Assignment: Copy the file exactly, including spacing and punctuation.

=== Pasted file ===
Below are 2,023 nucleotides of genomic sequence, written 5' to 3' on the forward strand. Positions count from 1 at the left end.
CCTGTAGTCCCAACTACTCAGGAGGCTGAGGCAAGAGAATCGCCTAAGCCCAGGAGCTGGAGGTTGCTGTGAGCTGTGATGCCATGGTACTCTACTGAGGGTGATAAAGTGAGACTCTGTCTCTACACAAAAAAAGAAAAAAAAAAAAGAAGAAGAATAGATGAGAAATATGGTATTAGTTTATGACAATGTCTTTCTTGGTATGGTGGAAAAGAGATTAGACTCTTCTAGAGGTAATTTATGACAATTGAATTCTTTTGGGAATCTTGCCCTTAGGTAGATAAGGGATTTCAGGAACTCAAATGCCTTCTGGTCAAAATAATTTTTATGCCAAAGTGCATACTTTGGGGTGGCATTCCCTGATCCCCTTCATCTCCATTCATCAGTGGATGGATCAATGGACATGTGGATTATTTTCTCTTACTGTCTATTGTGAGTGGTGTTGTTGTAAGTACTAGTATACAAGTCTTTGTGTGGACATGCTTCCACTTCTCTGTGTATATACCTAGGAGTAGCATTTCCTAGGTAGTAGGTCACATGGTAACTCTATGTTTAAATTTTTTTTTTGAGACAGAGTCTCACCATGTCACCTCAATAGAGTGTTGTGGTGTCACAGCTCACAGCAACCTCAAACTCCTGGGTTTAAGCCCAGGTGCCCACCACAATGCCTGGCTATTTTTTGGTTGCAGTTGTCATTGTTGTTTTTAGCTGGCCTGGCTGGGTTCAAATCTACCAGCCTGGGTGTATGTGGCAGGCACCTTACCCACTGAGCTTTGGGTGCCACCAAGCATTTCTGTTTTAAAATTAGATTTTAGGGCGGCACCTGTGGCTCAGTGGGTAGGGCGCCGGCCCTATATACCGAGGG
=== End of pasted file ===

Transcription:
Below are 2,023 nucleotides of genomic sequence, written 5' to 3' on the forward strand. Positions count from 1 at the left end.
CCTGTAGTCCCAACTACTCAGGAGGCTGAGGCAAGAGAATCGCCTAAGCCCAGGAGCTGGAGGTTGCTGTGAGCTGTGATGCCATGGTACTCTACTGAGGGTGATAAAGTGAGACTCTGTCTCTACACAAAAAAAGAAAAAAAAAAAAGAAGAAGAATAGATGAGAAATATGGTATTAGTTTATGACAATGTCTTTCTTGGTATGGTGGAAAAGAGATTAGACTCTTCTAGAGGTAATTTATGACAATTGAATTCTTTTGGGAATCTTGCCCTTAGGTAGATAAGGGATTTCAGGAACTCAAATGCCTTCTGGTCAAAATAATTTTTATGCCAAAGTGCATACTTTGGGGTGGCATTCCCTGATCCCCTTCATCTCCATTCATCAGTGGATGGATCAATGGACATGTGGATTATTTTCTCTTACTGTCTATTGTGAGTGGTGTTGTTGTAAGTACTAGTATACAAGTCTTTGTGTGGACATGCTTCCACTTCTCTGTGTATATACCTAGGAGTAGCATTTCCTAGGTAGTAGGTCACATGGTAACTCTATGTTTAAATTTTTTTTTTGAGACAGAGTCTCACCATGTCACCTCAATAGAGTGTTGTGGTGTCACAGCTCACAGCAACCTCAAACTCCTGGGTTTAAGCCCAGGTGCCCACCACAATGCCTGGCTATTTTTTGGTTGCAGTTGTCATTGTTGTTTTTAGCTGGCCTGGCTGGGTTCAAATCTACCAGCCTGGGTGTATGTGGCAGGCACCTTACCCACTGAGCTTTGGGTGCCACCAAGCATTTCTGTTTTAAAATTAGATTTTAGGGCGGCACCTGTGGCTCAGTGGGTAGGGCGCCGGCCCTATATACCGAGGG